But I think the differentiation really is also going to come from on-device how we can create experiences which are unique and different by our work with ISVs, which Lenovo has… It’s interesting because you see silicon providers talk about hundred-plus ISVs that they work with. They’re working with the ISVs and helping, but they don’t come to life until a Lenovo gets in the middle of that. And that’s where our relationships are going to differentiate. And then the other thing that Lenovo announced and you saw on stage with Cristiano and Luca talk about, AI Now, which is our own digital assistant, which is on device, which will coexist with some of the co-pilot features and actually augment one another. But we see some of that as differentiation which is unique to Lenovo right now. And we think that that’s going to give us an advantage both in consumer and commercial for that matter.

Ryan Shrout: I think the demos that Qualcomm showed and they were a little bit more future-looking type theoretical interactions with the AI clients and agents yesterday was really compelling. And I think many consumers when they see some of those demonstrations will think that some far-off future. And it’s going to be much closer than we believe.

Steve Long: I think it’s now. I think it’s now. And I think the other thing that happens with some of these… It’s now, I should say it’s possible now.

Ryan Shrout: Yeah.

Steve Long: I think like everything, the hardware gets there, software will catch up to what the hardware capabilities are. And if I had one message to all folks looking at considerations, future-proof yourself right now for what’s coming. I’m dealing with some customers who are dealing with workloads that were created, Teams or Zoom capabilities that started probably when we were all locked down in 2020 and started to consume things that you didn’t plan for on your devices that usually have a longevity of three, some people are extending life of these products. It’s like if you’re planning right now for AI workload things and things that you know are coming, you need to get ahead of it now because I think we’re on the age of a revolution.

Ryan Shrout: The other thing I wanted to ask, I’m kind of interested, Lenovo’s always been very good at platform innovation, materials innovation, super thin and light new screen designs, foldables, things like that. Is there any attachment to how the AI PC platform is going to enable changes like that? Is it just kind of complementary to it? Is it going to drive some of these form factor or innovations?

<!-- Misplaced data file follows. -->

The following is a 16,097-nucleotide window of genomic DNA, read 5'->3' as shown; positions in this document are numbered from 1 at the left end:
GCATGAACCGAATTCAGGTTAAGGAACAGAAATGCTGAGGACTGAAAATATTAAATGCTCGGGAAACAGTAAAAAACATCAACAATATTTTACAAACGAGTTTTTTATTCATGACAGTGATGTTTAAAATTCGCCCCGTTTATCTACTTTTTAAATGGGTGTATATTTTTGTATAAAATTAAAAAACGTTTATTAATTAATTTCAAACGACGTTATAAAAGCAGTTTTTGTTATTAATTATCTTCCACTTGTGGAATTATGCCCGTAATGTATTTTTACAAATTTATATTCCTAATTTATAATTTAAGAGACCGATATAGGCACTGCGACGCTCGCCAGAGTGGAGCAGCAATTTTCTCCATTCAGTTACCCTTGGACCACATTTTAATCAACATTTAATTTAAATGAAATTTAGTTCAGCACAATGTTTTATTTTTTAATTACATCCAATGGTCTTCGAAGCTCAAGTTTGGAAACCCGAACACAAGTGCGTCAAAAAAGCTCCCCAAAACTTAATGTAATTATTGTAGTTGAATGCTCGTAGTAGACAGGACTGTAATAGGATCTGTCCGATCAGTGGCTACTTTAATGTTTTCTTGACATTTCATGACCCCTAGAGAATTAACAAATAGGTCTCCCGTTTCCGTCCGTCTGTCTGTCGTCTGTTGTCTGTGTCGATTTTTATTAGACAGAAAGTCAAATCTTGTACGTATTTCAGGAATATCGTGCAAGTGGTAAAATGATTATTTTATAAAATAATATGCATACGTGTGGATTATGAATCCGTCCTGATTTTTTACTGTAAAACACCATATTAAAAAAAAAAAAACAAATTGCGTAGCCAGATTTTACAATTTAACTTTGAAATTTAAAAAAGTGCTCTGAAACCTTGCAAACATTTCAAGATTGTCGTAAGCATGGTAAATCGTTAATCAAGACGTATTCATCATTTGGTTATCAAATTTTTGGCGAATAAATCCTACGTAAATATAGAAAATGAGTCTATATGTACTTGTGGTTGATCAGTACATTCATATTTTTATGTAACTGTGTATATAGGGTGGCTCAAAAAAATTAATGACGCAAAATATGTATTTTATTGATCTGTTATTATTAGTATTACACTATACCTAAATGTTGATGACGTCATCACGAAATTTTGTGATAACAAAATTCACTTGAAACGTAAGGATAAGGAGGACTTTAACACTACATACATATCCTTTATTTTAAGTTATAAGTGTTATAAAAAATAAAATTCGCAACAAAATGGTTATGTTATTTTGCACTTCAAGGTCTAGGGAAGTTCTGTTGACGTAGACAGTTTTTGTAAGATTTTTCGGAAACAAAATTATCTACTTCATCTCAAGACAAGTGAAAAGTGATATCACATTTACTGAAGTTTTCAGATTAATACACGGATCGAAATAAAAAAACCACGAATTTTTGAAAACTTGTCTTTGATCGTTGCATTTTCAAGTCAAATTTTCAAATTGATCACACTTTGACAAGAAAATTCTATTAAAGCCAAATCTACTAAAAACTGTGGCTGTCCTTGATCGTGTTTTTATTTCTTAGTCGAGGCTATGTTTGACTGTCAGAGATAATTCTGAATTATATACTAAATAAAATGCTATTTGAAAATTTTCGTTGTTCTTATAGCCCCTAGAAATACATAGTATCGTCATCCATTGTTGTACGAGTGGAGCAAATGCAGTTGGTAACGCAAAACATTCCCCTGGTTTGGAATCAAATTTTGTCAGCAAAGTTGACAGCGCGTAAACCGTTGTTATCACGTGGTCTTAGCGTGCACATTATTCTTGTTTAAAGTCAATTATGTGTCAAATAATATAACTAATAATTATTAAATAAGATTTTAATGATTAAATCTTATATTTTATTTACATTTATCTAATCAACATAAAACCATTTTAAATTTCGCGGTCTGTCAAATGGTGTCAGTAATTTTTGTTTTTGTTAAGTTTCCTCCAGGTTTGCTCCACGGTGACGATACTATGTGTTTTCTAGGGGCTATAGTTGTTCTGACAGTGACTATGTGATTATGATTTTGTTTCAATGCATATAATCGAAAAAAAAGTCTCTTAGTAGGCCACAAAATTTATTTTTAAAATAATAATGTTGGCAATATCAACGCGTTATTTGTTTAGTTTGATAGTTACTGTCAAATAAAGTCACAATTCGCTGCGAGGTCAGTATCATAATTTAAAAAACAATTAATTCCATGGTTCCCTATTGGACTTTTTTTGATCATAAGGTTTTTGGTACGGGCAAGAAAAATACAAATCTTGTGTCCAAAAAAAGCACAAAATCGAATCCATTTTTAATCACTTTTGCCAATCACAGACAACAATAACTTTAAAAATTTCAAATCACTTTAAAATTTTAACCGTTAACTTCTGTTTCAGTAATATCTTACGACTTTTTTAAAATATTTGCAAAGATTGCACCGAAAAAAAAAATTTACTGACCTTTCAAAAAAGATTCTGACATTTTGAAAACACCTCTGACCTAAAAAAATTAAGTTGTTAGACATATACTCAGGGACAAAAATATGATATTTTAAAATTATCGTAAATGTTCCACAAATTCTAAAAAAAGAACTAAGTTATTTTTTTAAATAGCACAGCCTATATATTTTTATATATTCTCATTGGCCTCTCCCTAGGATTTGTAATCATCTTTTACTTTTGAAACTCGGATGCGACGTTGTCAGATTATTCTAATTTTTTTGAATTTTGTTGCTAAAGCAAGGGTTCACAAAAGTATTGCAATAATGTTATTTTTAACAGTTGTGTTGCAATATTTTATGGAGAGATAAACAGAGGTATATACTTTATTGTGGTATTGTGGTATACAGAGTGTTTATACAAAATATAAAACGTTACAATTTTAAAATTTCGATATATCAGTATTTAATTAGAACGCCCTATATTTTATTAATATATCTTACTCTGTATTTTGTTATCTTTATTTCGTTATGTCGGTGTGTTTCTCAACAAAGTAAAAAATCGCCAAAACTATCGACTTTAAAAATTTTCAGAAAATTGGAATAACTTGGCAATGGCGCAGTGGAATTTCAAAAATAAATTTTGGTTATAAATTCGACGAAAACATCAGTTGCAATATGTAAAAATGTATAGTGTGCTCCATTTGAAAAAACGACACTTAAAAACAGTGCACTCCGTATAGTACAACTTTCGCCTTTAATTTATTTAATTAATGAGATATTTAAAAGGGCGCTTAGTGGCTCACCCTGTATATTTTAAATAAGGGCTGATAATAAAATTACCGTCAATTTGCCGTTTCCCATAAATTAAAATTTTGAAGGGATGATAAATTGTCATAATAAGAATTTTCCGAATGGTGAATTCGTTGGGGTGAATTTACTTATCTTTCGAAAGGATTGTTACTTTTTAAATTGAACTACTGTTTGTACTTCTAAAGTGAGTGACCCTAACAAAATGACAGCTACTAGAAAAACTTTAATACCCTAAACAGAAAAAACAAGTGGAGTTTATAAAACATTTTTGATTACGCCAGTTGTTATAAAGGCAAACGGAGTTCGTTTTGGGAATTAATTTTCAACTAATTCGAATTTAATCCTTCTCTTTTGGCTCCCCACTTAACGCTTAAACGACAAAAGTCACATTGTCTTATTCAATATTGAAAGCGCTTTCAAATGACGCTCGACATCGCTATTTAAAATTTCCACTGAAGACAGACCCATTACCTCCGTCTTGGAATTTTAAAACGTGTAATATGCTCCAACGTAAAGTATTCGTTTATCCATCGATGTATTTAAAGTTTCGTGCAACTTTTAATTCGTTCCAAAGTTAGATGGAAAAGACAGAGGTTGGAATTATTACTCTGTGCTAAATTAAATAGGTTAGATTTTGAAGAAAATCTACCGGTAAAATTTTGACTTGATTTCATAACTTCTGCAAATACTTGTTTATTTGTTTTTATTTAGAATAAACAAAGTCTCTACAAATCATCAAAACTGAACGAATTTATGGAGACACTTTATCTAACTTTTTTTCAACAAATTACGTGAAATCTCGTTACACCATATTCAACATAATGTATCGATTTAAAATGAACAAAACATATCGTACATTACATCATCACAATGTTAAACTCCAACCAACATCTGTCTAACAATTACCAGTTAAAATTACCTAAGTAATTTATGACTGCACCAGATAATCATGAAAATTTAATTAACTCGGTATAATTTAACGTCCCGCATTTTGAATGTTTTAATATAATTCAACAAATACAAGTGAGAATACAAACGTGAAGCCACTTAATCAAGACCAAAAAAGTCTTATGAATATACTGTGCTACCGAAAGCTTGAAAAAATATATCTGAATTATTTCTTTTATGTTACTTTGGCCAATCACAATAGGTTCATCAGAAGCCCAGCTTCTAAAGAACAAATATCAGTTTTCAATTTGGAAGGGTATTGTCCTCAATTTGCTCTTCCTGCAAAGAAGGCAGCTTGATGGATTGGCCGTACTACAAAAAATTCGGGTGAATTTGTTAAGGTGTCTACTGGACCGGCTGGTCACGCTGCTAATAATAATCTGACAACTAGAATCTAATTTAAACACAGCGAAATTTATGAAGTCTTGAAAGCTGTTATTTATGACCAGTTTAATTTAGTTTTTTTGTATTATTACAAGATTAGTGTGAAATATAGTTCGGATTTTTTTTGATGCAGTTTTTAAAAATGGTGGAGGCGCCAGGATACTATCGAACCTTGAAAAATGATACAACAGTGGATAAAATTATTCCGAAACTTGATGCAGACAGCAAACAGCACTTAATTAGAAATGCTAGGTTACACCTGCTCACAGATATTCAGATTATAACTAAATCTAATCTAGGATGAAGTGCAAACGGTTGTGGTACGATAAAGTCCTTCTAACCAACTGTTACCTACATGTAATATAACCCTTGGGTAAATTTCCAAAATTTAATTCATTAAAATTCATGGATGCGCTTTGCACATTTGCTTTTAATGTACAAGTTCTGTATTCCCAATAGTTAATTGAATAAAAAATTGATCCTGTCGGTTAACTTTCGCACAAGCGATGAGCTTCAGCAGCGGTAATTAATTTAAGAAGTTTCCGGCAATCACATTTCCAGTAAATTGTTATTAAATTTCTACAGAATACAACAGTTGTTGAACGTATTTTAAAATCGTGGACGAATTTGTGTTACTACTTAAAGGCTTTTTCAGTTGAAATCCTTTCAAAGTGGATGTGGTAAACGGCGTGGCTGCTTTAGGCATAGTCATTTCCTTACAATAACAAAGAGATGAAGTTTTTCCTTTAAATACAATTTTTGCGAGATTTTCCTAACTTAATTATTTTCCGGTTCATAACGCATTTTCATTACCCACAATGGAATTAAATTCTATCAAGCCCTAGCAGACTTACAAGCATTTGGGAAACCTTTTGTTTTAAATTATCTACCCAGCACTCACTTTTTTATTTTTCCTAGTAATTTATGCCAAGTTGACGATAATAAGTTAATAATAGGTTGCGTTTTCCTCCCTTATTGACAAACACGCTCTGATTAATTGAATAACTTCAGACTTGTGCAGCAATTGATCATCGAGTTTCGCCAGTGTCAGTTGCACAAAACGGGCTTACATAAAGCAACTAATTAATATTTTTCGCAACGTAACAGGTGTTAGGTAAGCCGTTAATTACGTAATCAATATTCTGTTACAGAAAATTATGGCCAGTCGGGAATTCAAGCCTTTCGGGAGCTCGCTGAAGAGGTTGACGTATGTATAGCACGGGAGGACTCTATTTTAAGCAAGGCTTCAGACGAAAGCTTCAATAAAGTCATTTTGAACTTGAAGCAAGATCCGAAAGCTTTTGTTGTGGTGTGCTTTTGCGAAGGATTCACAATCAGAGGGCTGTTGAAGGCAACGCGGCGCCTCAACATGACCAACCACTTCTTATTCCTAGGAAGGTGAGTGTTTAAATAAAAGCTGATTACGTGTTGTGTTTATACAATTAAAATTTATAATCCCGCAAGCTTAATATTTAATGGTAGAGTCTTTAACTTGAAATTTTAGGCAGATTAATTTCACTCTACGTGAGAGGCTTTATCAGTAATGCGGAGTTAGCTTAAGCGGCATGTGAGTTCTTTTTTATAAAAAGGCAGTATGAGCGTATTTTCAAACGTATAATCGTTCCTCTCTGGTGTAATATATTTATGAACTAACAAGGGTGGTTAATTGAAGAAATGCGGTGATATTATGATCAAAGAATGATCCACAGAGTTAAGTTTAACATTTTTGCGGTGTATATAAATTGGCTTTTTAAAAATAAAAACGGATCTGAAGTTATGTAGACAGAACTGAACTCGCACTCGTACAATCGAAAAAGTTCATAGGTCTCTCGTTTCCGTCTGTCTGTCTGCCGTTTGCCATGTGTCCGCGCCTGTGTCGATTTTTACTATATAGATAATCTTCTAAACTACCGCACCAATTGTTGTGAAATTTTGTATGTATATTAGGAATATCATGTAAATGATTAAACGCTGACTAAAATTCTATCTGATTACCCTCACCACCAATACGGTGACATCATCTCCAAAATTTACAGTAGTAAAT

Steve Long: I think it will. Actually, to your point, the X1 Fold, we’ve pioneered now, we’re on our second generations of X1 Fold and these are foldable devices and screens that now can fit into different ways and jigger in ways that we didn’t think they could. And we’re very proud of those innovations. We’re going to continue to push forward on that. And I think what AI capabilities on device as these things get smaller and more compact, we can now make them fit into spots that we didn’t think could be things that were smart with PC-like capabilities or smart capabilities.

And imagine voice interaction with things. I start to see what’s the definition of a PC? It’s why we call ourselves the intelligent devices group. That’s literally, we were joking before we started filming like intelligent devices. It is. We’re devices, the devices group. And a device can be anything. And with a smart device now, one of the things that I have in my portfolio of businesses is what we called at our prior company the Internet of Things, but OEM business and Internet of Things. So I see screens that we can speak to. I see PCs that fit into terminals that we could voice interact with that have capabilities that we haven’t dreamed up yet.

Ryan Shrout: Very cool.

Steve Long: Yeah.

Olivier Blanchard: Yeah. So speaking of that, I want to circle back a little bit about something you just talked about a minute ago, which is how you guys are augmenting on the vision of Microsoft and the Copilot+ PCs and where you take things from there.

Steve Long: Yeah.

Olivier Blanchard: Yeah.